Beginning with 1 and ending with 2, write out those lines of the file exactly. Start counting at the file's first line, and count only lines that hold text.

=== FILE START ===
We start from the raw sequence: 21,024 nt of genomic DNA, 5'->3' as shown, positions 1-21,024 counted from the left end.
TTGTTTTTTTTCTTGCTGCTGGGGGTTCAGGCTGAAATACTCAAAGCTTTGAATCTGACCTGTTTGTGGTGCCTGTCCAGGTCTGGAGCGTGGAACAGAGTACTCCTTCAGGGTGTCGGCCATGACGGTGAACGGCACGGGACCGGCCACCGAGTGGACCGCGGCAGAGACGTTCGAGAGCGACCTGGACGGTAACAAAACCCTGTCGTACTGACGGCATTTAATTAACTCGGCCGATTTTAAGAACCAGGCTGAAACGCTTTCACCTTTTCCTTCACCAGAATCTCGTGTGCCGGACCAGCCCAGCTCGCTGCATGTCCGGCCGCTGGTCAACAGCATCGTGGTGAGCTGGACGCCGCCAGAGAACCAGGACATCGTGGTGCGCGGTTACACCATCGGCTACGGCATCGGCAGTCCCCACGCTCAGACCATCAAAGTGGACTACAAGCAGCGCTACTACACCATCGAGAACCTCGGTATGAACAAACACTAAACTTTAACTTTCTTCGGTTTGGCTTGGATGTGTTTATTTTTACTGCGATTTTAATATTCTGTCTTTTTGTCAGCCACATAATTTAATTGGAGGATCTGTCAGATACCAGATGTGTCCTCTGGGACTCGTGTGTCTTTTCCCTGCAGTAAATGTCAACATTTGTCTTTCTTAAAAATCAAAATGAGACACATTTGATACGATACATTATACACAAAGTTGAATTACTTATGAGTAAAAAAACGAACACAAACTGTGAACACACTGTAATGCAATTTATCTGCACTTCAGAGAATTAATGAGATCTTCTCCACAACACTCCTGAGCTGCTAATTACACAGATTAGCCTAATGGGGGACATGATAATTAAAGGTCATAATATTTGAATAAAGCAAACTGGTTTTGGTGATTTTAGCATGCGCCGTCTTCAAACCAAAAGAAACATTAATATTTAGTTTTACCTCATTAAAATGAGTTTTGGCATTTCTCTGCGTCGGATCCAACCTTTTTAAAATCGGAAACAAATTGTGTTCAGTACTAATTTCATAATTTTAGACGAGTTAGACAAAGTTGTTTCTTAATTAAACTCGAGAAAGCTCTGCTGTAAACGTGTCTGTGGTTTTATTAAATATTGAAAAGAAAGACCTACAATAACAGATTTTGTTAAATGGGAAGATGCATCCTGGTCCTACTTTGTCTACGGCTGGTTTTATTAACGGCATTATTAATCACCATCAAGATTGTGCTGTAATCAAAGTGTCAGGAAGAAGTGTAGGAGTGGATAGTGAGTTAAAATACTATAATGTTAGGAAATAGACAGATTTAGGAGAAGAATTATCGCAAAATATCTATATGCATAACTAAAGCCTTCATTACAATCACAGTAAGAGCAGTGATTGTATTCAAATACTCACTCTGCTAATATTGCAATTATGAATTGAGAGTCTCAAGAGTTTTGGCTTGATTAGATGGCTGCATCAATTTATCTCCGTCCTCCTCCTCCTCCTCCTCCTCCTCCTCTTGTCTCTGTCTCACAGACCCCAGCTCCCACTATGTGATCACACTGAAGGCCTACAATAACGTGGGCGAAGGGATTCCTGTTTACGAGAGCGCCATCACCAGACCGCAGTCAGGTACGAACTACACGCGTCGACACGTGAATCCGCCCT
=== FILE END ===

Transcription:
We start from the raw sequence: 21,024 nt of genomic DNA, 5'->3' as shown, positions 1-21,024 counted from the left end.
TTGTTTTTTTTCTTGCTGCTGGGGGTTCAGGCTGAAATACTCAAAGCTTTGAATCTGACCTGTTTGTGGTGCCTGTCCAGGTCTGGAGCGTGGAACAGAGTACTCCTTCAGGGTGTCGGCCATGACGGTGAACGGCACGGGACCGGCCACCGAGTGGACCGCGGCAGAGACGTTCGAGAGCGACCTGGACGGTAACAAAACCCTGTCGTACTGACGGCATTTAATTAACTCGGCCGATTTTAAGAACCAGGCTGAAACGCTTTCACCTTTTCCTTCACCAGAATCTCGTGTGCCGGACCAGCCCAGCTCGCTGCATGTCCGGCCGCTGGTCAACAGCATCGTGGTGAGCTGGACGCCGCCAGAGAACCAGGACATCGTGGTGCGCGGTTACACCATCGGCTACGGCATCGGCAGTCCCCACGCTCAGACCATCAAAGTGGACTACAAGCAGCGCTACTACACCATCGAGAACCTCGGTATGAACAAACACTAAACTTTAACTTTCTTCGGTTTGGCTTGGATGTGTTTATTTTTACTGCGATTTTAATATTCTGTCTTTTTGTCAGCCACATAATTTAATTGGAGGATCTGTCAGATACCAGATGTGTCCTCTGGGACTCGTGTGTCTTTTCCCTGCAGTAAATGTCAACATTTGTCTTTCTTAAAAATCAAAATGAGACACATTTGATACGATACATTATACACAAAGTTGAATTACTTATGAGTAAAAAAACGAACACAAACTGTGAACACACTGTAATGCAATTTATCTGCACTTCAGAGAATTAATGAGATCTTCTCCACAACACTCCTGAGCTGCTAATTACACAGATTAGCCTAATGGGGGACATGATAATTAAAGGTCATAATATTTGAATAAAGCAAACTGGTTTTGGTGATTTTAGCATGCGCCGTCTTCAAACCAAAAGAAACATTAATATTTAGTTTTACCTCATTAAAATGAGTTTTGGCATTTCTCTGCGTCGGATCCAACCTTTTTAAAATCGGAAACAAATTGTGTTCAGTACTAATTTCATAATTTTAGACGAGTTAGACAAAGTTGTTTCTTAATTAAACTCGAGAAAGCTCTGCTGTAAACGTGTCTGTGGTTTTATTAAATATTGAAAAGAAAGACCTACAATAACAGATTTTGTTAAATGGGAAGATGCATCCTGGTCCTACTTTGTCTACGGCTGGTTTTATTAACGGCATTATTAATCACCATCAAGATTGTGCTGTAATCAAAGTGTCAGGAAGAAGTGTAGGAGTGGATAGTGAGTTAAAATACTATAATGTTAGGAAATAGACAGATTTAGGAGAAGAATTATCGCAAAATATCTATATGCATAACTAAAGCCTTCATTACAATCACAGTAAGAGCAGTGATTGTATTCAAATACTCACTCTGCTAATATTGCAATTATGAATTGAGAGTCTCAAGAGTTTTGGCTTGATTAGATGGCTGCATCAATTTATCTCCGTCCTCCTCCTCCTCCTCCTCCTCCTCCTCTTGTCTCTGTCTCACAGACCCCAGCTCCCACTATGTGATCACACTGAAGGCCTACAATAACGTGGGCGAAGGGATTCCTGTTTACGAGAGCGCCATCACCAGACCGCAGTCAGGTACGAACTACACGCGTCGACACGTGAATCCGCCCT